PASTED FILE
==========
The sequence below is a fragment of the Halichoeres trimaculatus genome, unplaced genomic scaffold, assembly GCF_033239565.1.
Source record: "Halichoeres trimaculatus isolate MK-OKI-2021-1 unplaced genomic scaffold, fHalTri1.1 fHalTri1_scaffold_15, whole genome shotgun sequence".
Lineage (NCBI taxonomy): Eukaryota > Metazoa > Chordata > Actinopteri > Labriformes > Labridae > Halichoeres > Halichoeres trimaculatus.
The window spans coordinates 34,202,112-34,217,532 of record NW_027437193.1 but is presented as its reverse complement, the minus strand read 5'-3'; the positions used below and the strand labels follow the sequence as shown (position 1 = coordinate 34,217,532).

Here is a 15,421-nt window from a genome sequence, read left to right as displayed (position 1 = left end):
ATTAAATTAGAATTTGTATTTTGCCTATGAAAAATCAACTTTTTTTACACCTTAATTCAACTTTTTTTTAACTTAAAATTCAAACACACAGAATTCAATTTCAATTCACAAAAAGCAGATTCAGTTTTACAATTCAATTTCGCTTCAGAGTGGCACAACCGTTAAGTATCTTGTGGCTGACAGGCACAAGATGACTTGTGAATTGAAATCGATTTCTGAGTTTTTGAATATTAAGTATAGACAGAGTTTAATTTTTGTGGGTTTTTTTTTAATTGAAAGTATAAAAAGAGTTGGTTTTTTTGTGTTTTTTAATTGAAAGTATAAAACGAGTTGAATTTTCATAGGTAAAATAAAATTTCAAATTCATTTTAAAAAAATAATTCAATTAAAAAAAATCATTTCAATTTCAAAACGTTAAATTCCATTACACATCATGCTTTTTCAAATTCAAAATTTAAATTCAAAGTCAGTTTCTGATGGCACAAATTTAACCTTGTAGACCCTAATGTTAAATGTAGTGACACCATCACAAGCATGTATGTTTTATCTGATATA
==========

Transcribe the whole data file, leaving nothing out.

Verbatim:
The sequence below is a fragment of the Halichoeres trimaculatus genome, unplaced genomic scaffold, assembly GCF_033239565.1.
Source record: "Halichoeres trimaculatus isolate MK-OKI-2021-1 unplaced genomic scaffold, fHalTri1.1 fHalTri1_scaffold_15, whole genome shotgun sequence".
Lineage (NCBI taxonomy): Eukaryota > Metazoa > Chordata > Actinopteri > Labriformes > Labridae > Halichoeres > Halichoeres trimaculatus.
The window spans coordinates 34,202,112-34,217,532 of record NW_027437193.1 but is presented as its reverse complement, the minus strand read 5'-3'; the positions used below and the strand labels follow the sequence as shown (position 1 = coordinate 34,217,532).

Here is a 15,421-nt window from a genome sequence, read left to right as displayed (position 1 = left end):
ATTAAATTAGAATTTGTATTTTGCCTATGAAAAATCAACTTTTTTTACACCTTAATTCAACTTTTTTTTAACTTAAAATTCAAACACACAGAATTCAATTTCAATTCACAAAAAGCAGATTCAGTTTTACAATTCAATTTCGCTTCAGAGTGGCACAACCGTTAAGTATCTTGTGGCTGACAGGCACAAGATGACTTGTGAATTGAAATCGATTTCTGAGTTTTTGAATATTAAGTATAGACAGAGTTTAATTTTTGTGGGTTTTTTTTTAATTGAAAGTATAAAAAGAGTTGGTTTTTTTGTGTTTTTTAATTGAAAGTATAAAACGAGTTGAATTTTCATAGGTAAAATAAAATTTCAAATTCATTTTAAAAAAATAATTCAATTAAAAAAAATCATTTCAATTTCAAAACGTTAAATTCCATTACACATCATGCTTTTTCAAATTCAAAATTTAAATTCAAAGTCAGTTTCTGATGGCACAAATTTAACCTTGTAGACCCTAATGTTAAATGTAGTGACACCATCACAAGCATGTATGTTTTATCTGATATA